This winter, over break, I decided to devote some of my free time to learning Turkish with Rosetta Stone. Rosetta Stone teaches language entirely in the target language, with no grammar explanations or translations – only pictures and examples. Sometimes, if the grammar rules are tricky, you have to just figure them out. This method has widely varying results with different types of learners, and different langauges – for me, studying Russian with Rosetta was boring and I gave up, but studying Turkish, with its sound-based grammar rules and its many cognate words in Georgian, has been like unlocking a really interesting puzzle.
It was in thinking about what, if anything, I could take from Rosetta Stone and use in my classroom, that I realized that English World is designed like Rosetta Stone. English World is nothing but pictures and examples. There’s nothing in any of the lesson plans about translating the words back into the learner’s native tongue. Unlike in many prominent TEFL books (like Oxford’s excellent New English File series) there aren’t even grammar explanations – just examples, with pictorial context to let students figure out what the grammar means.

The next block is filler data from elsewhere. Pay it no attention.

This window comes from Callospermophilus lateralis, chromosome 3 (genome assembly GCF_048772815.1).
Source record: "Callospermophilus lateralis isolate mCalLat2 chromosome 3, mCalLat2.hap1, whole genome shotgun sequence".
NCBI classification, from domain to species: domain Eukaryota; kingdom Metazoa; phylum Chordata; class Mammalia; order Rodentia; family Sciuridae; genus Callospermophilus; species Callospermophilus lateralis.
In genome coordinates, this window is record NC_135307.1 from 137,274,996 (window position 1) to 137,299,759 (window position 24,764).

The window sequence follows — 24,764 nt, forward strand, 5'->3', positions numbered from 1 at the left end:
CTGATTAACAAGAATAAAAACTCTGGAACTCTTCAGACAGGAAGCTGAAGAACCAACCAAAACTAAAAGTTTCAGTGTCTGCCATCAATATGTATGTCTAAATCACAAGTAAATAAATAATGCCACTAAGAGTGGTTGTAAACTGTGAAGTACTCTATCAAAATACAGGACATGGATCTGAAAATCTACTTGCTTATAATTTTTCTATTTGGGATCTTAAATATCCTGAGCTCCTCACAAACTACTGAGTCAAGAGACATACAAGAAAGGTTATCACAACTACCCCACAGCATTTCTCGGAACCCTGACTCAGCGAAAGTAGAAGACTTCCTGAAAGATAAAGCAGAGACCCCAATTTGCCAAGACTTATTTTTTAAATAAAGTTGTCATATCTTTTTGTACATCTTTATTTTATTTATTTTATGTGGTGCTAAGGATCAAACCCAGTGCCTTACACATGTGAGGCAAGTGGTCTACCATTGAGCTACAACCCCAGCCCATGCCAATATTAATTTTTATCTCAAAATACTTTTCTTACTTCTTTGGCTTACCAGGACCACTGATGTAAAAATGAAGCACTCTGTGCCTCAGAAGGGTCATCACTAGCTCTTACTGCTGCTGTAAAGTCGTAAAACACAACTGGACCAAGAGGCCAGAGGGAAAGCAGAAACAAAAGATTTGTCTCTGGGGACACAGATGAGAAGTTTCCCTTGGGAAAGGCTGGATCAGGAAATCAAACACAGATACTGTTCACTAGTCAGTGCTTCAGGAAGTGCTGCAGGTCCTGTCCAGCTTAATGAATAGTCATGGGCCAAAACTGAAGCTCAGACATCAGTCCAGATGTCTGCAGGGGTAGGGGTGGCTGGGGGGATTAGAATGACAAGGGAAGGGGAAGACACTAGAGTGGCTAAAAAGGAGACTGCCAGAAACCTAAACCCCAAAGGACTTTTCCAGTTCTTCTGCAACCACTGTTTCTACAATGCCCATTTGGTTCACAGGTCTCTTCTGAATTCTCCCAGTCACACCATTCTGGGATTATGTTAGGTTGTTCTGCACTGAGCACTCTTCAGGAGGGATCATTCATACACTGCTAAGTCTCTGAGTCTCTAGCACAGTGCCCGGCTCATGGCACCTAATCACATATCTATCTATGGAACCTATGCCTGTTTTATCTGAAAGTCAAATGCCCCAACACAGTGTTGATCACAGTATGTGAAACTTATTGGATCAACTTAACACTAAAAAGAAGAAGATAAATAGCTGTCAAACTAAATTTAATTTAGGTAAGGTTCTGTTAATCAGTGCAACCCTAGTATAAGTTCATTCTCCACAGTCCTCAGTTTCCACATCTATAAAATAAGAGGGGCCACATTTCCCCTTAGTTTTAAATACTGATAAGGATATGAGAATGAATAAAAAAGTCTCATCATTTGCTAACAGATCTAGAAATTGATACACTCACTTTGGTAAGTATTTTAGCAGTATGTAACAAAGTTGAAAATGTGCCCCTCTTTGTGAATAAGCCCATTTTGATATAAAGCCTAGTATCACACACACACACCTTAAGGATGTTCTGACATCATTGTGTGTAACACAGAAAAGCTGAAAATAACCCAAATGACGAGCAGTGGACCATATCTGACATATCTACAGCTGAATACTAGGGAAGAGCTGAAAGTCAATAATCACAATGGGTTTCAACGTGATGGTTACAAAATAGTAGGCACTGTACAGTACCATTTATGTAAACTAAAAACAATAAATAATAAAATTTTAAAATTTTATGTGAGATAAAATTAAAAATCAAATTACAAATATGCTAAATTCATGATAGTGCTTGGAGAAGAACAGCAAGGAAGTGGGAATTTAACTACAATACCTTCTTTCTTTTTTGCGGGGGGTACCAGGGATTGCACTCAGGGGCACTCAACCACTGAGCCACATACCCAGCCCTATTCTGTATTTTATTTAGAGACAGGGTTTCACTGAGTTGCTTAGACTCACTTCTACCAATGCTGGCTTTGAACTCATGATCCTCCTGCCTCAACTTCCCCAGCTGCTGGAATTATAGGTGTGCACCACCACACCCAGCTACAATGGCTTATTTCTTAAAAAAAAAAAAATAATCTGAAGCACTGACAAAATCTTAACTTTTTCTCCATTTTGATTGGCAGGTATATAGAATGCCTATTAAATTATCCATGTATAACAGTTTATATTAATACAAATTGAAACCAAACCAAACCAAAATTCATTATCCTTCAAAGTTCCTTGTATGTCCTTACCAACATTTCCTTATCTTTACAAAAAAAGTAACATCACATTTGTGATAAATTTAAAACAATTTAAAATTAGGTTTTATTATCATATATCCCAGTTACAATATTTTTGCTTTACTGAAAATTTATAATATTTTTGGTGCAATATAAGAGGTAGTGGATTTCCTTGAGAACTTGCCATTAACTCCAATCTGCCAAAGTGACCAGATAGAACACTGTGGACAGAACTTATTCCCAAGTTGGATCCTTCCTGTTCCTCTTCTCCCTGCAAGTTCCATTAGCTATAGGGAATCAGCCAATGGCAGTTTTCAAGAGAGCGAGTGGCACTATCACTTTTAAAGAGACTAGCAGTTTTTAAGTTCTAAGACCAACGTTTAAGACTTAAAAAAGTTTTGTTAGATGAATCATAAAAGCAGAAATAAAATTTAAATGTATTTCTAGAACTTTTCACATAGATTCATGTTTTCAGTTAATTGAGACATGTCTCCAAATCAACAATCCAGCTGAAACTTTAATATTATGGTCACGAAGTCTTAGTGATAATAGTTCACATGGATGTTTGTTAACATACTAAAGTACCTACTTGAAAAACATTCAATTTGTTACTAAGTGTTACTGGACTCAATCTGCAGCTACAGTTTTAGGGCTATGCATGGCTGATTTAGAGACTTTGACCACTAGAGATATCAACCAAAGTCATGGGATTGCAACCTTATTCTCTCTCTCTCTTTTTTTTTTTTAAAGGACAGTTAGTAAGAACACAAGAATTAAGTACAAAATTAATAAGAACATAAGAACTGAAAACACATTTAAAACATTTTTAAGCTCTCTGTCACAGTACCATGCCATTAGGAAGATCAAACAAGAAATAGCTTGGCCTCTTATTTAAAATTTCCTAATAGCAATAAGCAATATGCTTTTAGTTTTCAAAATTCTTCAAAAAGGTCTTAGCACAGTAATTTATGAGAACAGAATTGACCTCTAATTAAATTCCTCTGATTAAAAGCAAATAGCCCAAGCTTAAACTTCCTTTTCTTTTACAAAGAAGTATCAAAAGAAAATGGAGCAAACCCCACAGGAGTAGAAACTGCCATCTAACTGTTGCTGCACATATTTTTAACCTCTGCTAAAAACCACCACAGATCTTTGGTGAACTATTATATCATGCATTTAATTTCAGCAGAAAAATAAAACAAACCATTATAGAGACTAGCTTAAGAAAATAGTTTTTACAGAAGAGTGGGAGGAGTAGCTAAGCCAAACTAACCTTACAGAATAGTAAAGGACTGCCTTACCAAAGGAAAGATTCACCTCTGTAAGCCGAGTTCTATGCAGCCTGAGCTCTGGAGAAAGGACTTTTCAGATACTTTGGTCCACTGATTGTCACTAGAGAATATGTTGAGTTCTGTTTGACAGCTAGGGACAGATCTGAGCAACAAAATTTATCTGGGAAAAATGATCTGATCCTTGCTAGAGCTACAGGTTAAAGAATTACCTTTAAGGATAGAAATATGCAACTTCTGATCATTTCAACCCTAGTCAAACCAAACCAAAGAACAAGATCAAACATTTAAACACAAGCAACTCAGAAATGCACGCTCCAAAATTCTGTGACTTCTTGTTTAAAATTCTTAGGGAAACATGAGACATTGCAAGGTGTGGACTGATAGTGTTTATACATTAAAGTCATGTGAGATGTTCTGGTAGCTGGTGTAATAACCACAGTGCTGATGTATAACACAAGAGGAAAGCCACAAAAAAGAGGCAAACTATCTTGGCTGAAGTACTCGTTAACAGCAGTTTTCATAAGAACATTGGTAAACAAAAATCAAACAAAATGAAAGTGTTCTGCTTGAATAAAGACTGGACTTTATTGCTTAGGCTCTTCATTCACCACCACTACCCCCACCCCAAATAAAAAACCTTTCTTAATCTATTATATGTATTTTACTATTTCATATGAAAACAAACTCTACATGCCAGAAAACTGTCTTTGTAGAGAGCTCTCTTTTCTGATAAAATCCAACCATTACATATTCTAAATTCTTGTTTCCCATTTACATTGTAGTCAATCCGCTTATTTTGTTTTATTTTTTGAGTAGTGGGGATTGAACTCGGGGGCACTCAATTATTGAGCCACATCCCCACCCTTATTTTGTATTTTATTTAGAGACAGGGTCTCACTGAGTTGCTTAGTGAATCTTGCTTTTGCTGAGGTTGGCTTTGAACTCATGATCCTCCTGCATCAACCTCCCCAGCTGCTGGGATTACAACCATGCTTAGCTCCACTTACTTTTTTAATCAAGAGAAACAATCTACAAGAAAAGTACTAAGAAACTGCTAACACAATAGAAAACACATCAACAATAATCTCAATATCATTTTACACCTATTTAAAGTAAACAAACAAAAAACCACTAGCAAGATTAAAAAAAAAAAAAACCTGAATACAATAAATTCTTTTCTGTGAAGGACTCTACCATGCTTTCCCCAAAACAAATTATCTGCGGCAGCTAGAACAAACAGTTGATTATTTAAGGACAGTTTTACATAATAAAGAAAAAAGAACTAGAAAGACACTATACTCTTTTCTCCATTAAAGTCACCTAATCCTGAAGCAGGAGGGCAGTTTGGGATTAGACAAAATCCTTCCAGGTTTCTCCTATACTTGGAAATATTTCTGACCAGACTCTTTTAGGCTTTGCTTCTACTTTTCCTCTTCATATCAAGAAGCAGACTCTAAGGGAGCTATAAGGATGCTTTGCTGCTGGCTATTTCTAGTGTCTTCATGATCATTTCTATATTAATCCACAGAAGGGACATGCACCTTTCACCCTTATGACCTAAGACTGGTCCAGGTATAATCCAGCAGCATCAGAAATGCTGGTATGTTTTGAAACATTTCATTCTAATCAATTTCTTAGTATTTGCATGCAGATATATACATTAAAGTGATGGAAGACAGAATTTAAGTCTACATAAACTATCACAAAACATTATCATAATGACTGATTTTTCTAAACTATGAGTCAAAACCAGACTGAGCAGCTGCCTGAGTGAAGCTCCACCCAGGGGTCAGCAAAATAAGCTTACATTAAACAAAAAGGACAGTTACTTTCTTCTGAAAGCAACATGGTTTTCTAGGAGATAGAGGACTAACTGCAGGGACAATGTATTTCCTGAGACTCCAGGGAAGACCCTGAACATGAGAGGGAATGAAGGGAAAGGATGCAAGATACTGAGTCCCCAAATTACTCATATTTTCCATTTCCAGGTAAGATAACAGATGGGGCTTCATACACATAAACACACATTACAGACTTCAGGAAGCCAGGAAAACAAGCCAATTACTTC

There are numerous benefits to actually using English World this way – following the lesson plans and teaching completely in English. The first is that it increases the amount of English input the students get – it could go up from ten minutes of spoken English per class to as much as 40. The second is that it eliminates the teaching of bad grammatical rules. Since English grammar is so complicated that even native speakers have trouble explaining it, it makes sense to try to teach around the grammar instead of teaching grammar rules that are either wrong or have so many exceptions that they are useless to learners. The third is that it makes the best of the English World materials and exercises, since they are specifically designed around this strategy.
There’s a lot of theoretical backing behind the idea of teaching a foreign language in that language, and Rosetta Stone is a famous, well-researched, and highly-regarded software package, so I decided to see if this inspiration could be of any practical use in my classroom. My new coteachers were totally on-board, and didn’t want to give translations of the English words into Georgians, but try to teach them in English, especially for the older kids.